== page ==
With help from research assistants and the Library of Congress, Kennedy wrote "Profiles in Courage" at his bedside during 1954 and 1955 while on leave from the Senate to recover from surgery to treat his troublesome back.
It was a book describing eight instances in which U.S. Senators risked their careers by standing by their personal beliefs.
After its release on January 1, 1956, Profiles in Courage was widely acclaimed and helped Kennedy earn national recognition. The book won the Pulitzer Prize for Biography in 1957 and remains one of the definitive books written on both political courage and the U.S. Senate.
Questions have been raised about how much of the book was actually written by Kennedy and how much by his research assistants. In 1957, newspaper columnist Drew Pearson appeared on ABC News' The Mike Wallace Show and claimed that the book had been ghostwritten and later named Kennedy’s "research associate" Theodore C. Sorensen as the ghost writer. Both Kennedy and Sorensen denied this claim .
ABC News, under pressure from Kennedy and his lawyer Clark Clifford , retracted the story. However years later historian Herbert Parmet analyzed the text of Profiles in Courage and wrote in his book "The Struggles of John F. Kennedy" that although Kennedy did oversee the production and provided for the direction and message of the book, it was clearly Sorensen who provided most of the work that went into the end product.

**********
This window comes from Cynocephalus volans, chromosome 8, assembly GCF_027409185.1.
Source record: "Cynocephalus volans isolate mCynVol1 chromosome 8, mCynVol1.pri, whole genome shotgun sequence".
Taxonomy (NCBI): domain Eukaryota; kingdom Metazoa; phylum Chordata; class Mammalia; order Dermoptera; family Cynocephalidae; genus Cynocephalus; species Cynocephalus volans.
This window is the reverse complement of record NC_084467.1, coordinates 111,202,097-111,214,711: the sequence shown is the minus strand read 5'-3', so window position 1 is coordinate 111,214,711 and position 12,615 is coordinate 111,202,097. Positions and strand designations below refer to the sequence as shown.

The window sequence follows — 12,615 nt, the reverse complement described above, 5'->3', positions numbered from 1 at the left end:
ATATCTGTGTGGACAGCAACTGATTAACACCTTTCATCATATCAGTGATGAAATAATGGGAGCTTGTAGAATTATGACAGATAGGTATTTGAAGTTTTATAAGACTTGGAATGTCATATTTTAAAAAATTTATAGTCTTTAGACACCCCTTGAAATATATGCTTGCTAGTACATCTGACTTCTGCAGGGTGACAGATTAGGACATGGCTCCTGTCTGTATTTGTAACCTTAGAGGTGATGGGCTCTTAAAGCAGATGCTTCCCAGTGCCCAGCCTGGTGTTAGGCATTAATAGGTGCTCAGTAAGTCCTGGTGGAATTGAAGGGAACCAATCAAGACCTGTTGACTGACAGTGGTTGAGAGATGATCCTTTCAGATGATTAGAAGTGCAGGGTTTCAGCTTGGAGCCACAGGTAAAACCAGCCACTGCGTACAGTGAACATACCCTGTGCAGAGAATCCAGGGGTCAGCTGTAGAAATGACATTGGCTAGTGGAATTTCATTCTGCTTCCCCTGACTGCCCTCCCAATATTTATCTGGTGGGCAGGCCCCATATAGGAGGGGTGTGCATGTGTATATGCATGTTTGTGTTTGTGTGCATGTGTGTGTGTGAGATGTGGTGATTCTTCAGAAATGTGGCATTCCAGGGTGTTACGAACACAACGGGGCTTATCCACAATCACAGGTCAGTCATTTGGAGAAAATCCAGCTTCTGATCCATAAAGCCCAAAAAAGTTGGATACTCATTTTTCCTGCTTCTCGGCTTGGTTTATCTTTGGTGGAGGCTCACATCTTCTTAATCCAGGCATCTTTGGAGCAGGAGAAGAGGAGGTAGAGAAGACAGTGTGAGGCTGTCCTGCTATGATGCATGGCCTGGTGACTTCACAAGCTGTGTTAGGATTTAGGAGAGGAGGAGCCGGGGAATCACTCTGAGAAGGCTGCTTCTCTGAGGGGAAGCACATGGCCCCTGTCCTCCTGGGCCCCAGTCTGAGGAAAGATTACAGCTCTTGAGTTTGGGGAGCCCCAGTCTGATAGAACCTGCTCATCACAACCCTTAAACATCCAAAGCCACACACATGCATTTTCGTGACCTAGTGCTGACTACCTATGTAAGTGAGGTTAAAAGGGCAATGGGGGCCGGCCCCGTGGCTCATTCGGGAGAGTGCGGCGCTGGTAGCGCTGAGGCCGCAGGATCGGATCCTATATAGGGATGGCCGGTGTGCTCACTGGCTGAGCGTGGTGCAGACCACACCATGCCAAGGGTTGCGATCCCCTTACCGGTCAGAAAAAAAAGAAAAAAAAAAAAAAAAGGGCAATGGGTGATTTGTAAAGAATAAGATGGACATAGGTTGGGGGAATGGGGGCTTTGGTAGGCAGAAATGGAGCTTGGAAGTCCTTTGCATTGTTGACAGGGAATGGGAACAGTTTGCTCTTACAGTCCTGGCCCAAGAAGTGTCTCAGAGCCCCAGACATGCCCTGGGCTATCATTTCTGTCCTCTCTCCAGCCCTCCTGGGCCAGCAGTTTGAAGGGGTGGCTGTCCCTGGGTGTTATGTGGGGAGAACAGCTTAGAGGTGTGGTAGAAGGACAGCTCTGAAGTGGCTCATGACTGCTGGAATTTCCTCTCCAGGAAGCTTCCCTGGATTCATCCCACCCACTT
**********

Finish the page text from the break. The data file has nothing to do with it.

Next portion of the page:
On the January 25, 2007, episode of The Colbert Report, Colbert's guest Mike Wallace claimed in a discussion about Kennedy: "You know he never wrote Profiles in Courage?"
In 1956, presidential nominee Adlai Stevenson left the choice of a Vice Presidential nominee to the Democratic convention, and Kennedy finished 2nd in that balloting to Senator Estes Kefauver of Tennessee. Despite this defeat, Kennedy received national exposure from that episode that would prove valuable in subsequent years. His father, Joseph Kennedy, Sr., pointed out that it was just as well that John did not get that nomination, as some people sought to blame anything they could on Catholics, even though it was privately known that any Democrat would have trouble running against Eisenhower in 1956.